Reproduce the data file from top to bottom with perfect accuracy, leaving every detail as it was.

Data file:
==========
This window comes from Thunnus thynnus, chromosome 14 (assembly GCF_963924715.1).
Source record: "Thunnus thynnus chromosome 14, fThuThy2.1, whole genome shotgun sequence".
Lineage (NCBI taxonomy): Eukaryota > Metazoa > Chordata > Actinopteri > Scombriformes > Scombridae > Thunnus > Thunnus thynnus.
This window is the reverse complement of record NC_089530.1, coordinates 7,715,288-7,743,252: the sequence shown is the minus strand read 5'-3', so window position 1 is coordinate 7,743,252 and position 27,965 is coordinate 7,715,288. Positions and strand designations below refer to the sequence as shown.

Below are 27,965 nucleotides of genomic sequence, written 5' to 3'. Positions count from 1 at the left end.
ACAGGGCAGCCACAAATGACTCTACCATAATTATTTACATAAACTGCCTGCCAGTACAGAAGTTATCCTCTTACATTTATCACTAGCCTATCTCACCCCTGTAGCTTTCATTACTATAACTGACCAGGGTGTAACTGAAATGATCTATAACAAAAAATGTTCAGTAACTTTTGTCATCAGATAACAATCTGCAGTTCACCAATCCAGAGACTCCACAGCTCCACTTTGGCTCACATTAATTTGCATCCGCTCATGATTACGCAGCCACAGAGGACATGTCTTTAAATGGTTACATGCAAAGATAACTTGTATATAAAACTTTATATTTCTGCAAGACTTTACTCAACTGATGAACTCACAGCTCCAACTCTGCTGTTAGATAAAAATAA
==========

This window comes from Thunnus thynnus, chromosome 14 (assembly GCF_963924715.1).
Source record: "Thunnus thynnus chromosome 14, fThuThy2.1, whole genome shotgun sequence".
Lineage (NCBI taxonomy): Eukaryota > Metazoa > Chordata > Actinopteri > Scombriformes > Scombridae > Thunnus > Thunnus thynnus.
This window is the reverse complement of record NC_089530.1, coordinates 7,715,288-7,743,252: the sequence shown is the minus strand read 5'-3', so window position 1 is coordinate 7,743,252 and position 27,965 is coordinate 7,715,288. Positions and strand designations below refer to the sequence as shown.

Below are 27,965 nucleotides of genomic sequence, written 5' to 3'. Positions count from 1 at the left end.
ACAGGGCAGCCACAAATGACTCTACCATAATTATTTACATAAACTGCCTGCCAGTACAGAAGTTATCCTCTTACATTTATCACTAGCCTATCTCACCCCTGTAGCTTTCATTACTATAACTGACCAGGGTGTAACTGAAATGATCTATAACAAAAAATGTTCAGTAACTTTTGTCATCAGATAACAATCTGCAGTTCACCAATCCAGAGACTCCACAGCTCCACTTTGGCTCACATTAATTTGCATCCGCTCATGATTACGCAGCCACAGAGGACATGTCTTTAAATGGTTACATGCAAAGATAACTTGTATATAAAACTTTATATTTCTGCAAGACTTTACTCAACTGATGAACTCACAGCTCCAACTCTGCTGTTAGATAAAAATAA